VELEZ-MITCHELL: Well, one of the perjury charges -- this is a huge indictment -- involves Andrea Sneiderman`s denial. No, no, no, I did not have an affair with my boss, Hemy Neuman. She said it over and over again. Even though one witness testified she saw them dirty dancing and grinding on each other. Listen to this.


UNIDENTIFIED FEMALE: The Greenville, South Carolina waitress says Sneiderman and Neuman were not shy as she served them drinks and watched them dance during an overnight trip.

UNIDENTIFIED FEMALE: Grinding and his hands on her rear end. And she was embracing him as well.


VELEZ-MITCHELL: Psychologist Jeff Gardere, as you look at Andrea Sneiderman, what do you make of her affect?

JEFF GARDERE, PSYCHOLOGIST: Just listening to her words, the way that she behaves, but directly with that affect just overstating her position. A lot of rage, appears to have a really severe mood disorder -- you know, making those kind of veiled threats tells me that this is a person who may in fact be very dangerous. And I guess we`re finding out she is.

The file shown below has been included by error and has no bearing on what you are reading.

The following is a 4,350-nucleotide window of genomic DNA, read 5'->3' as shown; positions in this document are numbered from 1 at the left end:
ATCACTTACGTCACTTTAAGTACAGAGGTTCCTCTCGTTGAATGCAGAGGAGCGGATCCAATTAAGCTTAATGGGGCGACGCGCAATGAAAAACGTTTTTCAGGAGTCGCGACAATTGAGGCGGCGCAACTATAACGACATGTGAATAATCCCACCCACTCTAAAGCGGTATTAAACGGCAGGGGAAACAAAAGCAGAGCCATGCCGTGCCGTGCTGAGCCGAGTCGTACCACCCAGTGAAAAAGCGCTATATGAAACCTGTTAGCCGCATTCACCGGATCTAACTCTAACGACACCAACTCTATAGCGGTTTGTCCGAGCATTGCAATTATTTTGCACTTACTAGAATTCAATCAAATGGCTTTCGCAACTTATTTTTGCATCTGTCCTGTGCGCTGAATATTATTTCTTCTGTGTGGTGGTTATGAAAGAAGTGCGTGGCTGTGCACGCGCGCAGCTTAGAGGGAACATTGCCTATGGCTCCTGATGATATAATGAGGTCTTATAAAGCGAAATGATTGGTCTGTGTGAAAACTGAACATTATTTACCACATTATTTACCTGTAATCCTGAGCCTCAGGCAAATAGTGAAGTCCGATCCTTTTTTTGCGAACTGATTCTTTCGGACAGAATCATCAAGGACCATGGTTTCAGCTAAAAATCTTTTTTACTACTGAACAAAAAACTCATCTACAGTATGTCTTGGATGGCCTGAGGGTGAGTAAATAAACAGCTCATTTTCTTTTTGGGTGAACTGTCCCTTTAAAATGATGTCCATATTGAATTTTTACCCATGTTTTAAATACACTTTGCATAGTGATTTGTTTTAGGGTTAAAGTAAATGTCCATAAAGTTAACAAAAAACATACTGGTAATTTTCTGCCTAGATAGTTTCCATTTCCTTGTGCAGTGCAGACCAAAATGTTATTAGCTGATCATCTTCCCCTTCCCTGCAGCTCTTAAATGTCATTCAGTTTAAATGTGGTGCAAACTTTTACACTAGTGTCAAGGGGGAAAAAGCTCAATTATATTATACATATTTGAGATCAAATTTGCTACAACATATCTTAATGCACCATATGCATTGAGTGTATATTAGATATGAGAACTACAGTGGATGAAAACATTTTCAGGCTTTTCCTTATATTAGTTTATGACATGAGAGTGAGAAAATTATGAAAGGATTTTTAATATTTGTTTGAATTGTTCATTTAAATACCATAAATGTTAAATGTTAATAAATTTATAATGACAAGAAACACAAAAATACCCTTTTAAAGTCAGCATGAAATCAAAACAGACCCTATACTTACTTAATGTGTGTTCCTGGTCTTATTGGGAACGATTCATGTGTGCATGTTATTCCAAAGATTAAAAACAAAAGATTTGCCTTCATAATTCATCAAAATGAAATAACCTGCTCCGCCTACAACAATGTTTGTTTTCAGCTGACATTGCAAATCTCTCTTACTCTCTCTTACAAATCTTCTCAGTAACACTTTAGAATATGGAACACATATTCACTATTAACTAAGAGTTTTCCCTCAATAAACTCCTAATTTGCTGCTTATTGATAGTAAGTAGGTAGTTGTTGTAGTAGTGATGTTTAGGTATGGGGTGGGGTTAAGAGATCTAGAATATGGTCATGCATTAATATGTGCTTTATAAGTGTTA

VELEZ-MITCHELL: Well Jay Abt, you`re the attorney for her former BFF, is Shana happy and relieved that this woman`s behind bars?

ABT: Well, let me put it this way. I think in focusing on the facts of the case, what`s really important to focus on is the timeline of phone calls. You know, Rusty gets shot at 9:08 a.m. on the morning of November 18th, 2010. At 9:25 -- at 9:25, the day care center calls Andrea. And according to Andrea and the day care center, there`s no discussion about Rusty being shot. They simply tell her there`s been an accident and she needs to come there immediately.

Shortly thereafter she makes a phone call to Don Sneiderman at 9:36 a.m. saying that Rusty`s been shot. How could she have known that unless she was in on it? Then she calls my client at 10:15 a.m. and says the same thing, "Rusty`s been shot." She had no information about Rusty being shot. The only way she could have known that had she been in on a conspiracy to dispose of and murder her husband. So I think that pretty much says it all if you look at the timeline of facts that --